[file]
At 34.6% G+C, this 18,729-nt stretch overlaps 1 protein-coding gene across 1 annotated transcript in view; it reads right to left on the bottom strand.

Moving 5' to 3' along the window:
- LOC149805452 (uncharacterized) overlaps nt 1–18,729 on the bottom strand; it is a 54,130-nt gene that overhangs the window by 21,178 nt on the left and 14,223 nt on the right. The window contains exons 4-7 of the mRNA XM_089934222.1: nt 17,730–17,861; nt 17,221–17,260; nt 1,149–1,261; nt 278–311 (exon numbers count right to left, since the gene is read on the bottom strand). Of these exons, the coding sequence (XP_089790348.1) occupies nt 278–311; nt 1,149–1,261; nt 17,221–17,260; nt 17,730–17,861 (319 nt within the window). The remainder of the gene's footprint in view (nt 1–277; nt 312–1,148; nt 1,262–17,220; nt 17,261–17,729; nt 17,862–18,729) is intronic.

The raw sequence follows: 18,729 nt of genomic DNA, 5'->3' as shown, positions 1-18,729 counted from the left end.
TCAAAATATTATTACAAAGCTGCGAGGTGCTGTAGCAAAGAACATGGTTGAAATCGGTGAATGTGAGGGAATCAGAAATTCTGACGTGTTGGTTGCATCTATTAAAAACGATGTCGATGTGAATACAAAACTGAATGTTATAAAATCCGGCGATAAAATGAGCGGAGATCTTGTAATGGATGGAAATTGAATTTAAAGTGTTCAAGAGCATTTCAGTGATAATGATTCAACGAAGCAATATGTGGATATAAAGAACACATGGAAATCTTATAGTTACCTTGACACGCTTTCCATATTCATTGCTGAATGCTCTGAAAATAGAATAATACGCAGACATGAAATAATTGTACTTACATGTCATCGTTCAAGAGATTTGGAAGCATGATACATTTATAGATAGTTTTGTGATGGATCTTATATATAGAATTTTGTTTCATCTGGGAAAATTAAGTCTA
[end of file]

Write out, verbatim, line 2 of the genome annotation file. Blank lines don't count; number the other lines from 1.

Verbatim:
Moving 5' to 3' along the window: